Additionally, we must invest in and expand the role of University Affiliated Research Centers (UARCs) as foundational, dedicated, and focused government-academic partnerships. In doing so, we can solidify science and technology R&D for critical space-related core technical competencies and technology risk-retirement needed by the U.S. space exploration program and commercial space industry.

Lastly, we must engage and craft mechanisms for industry to get their investment and participation in a CSTM System; including satellite manufacturers, launch providers, space insurance brokers and providers, commercial SSA providers, space angel investors and venture capitalists, and space service users.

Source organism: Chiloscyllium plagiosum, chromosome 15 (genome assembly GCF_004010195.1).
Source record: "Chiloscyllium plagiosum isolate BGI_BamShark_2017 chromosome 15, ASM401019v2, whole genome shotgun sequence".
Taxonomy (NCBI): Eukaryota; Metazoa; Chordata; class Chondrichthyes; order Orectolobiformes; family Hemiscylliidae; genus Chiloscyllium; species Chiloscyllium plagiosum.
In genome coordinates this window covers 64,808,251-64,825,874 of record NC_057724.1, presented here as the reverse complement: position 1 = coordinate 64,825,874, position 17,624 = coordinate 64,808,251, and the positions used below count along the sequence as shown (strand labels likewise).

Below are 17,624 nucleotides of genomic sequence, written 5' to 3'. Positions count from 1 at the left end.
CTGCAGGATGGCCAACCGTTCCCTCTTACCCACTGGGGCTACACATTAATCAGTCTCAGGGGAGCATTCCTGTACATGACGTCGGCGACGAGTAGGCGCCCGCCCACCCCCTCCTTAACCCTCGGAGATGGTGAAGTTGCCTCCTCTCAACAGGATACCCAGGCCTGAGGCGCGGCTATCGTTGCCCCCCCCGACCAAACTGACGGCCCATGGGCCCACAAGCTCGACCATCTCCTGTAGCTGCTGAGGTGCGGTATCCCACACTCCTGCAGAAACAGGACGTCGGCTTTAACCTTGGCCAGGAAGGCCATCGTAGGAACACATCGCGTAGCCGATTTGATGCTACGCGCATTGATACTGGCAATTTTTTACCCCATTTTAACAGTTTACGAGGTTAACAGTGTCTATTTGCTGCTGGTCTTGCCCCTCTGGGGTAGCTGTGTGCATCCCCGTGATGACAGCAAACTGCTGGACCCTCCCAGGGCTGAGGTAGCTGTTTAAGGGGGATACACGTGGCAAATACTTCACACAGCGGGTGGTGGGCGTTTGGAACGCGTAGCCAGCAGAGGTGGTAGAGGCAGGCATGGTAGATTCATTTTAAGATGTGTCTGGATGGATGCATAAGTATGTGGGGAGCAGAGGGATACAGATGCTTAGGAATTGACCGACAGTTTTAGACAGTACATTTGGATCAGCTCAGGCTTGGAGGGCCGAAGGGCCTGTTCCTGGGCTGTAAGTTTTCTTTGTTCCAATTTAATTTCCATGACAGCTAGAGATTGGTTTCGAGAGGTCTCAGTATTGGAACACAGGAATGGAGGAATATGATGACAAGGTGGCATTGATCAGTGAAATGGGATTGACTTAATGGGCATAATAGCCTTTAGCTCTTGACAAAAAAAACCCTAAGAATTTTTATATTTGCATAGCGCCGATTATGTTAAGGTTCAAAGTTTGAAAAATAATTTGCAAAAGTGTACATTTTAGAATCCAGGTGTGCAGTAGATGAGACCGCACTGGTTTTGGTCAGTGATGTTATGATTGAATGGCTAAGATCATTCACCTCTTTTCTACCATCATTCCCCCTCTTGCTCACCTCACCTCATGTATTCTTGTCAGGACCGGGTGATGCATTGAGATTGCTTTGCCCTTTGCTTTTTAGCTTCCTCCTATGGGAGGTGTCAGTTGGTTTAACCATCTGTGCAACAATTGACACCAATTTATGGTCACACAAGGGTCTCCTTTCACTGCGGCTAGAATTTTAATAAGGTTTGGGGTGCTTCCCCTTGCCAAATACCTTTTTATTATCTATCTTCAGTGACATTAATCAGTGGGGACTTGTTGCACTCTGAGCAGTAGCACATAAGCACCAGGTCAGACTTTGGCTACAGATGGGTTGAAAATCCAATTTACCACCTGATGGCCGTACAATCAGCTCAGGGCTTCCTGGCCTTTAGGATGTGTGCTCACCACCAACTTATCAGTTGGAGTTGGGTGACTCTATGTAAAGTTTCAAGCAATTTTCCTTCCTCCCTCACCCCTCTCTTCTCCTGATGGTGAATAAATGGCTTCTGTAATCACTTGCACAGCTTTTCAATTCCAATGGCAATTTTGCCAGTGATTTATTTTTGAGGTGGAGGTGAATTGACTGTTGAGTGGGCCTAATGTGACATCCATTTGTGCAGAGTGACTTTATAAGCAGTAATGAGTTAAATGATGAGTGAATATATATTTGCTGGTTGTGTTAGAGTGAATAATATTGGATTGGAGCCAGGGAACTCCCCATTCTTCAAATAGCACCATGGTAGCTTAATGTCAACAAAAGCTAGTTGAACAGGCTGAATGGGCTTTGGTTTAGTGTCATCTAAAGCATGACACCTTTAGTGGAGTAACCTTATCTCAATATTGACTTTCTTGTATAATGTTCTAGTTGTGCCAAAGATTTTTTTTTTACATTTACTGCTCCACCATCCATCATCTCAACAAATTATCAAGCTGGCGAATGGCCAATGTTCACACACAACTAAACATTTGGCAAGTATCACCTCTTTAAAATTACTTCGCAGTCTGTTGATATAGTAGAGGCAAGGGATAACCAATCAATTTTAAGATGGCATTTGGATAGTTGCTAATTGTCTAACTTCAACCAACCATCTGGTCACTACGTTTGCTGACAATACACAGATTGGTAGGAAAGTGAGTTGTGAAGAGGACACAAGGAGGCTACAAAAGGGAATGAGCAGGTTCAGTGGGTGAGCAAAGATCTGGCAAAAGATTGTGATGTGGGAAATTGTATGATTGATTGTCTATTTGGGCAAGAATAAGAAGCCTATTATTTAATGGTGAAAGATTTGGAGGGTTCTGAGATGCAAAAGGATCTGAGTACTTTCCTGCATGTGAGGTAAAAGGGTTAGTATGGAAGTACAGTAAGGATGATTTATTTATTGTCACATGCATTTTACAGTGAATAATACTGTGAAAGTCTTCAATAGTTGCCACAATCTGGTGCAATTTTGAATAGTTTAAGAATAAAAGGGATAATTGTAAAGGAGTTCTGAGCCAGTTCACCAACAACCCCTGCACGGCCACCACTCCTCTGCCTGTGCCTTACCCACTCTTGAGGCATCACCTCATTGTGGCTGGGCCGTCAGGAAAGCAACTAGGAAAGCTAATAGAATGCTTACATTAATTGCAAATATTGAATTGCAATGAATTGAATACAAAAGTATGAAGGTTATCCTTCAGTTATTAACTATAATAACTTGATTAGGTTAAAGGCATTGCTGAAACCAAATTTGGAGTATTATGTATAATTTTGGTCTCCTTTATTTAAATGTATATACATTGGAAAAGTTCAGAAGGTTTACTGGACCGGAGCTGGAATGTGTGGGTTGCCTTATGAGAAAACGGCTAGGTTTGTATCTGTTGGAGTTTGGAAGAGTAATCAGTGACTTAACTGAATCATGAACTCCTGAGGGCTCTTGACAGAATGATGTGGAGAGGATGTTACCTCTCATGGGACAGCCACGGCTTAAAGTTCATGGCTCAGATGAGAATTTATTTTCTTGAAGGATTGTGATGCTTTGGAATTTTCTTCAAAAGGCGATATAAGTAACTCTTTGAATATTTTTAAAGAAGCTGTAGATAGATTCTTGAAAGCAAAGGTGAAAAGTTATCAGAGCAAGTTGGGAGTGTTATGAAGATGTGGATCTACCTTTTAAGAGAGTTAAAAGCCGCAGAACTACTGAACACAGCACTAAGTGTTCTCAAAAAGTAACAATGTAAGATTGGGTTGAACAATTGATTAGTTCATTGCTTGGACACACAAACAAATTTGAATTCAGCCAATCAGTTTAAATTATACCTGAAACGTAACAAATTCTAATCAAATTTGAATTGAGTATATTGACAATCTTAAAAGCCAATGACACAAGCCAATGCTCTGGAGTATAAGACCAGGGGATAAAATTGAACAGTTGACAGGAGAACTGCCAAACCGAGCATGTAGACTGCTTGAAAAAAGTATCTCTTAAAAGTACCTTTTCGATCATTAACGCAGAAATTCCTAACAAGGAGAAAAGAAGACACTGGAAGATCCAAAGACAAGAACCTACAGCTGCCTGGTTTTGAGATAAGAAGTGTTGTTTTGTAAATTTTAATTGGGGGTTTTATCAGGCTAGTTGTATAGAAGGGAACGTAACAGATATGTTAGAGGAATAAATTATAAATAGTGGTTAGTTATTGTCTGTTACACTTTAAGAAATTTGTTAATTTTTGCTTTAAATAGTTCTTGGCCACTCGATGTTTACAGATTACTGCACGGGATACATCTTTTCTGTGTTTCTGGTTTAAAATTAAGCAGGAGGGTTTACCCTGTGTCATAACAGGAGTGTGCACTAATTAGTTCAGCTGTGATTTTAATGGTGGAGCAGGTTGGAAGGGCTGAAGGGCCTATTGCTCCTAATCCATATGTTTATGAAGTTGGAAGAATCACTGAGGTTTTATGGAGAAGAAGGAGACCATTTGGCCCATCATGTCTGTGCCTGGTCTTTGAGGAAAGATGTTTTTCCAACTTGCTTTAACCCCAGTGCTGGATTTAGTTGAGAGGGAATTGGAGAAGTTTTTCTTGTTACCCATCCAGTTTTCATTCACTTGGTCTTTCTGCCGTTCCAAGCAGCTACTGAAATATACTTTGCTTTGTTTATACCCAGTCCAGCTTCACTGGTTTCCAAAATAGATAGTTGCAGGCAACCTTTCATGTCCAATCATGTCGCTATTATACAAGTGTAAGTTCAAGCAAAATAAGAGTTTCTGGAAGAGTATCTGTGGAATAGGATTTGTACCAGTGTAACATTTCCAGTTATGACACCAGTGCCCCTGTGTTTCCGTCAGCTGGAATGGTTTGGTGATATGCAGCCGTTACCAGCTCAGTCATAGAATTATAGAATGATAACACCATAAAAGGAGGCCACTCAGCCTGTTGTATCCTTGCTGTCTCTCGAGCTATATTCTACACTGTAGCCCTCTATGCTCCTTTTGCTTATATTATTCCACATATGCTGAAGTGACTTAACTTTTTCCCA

Moriba Jah is an associate professor at the Department of Aerospace Engineering and Engineering Mechanics at The University at Texas-Austin. His research interests are in non-gravitational astrodynamics and advanced/non-linear multi-sensor/object tracking, prediction, and information fusion. Previously, he led the Air Force Research Laboratory’s (AFRL) Advanced Sciences and Technology Research Institute for Astronautics (ASTRIA).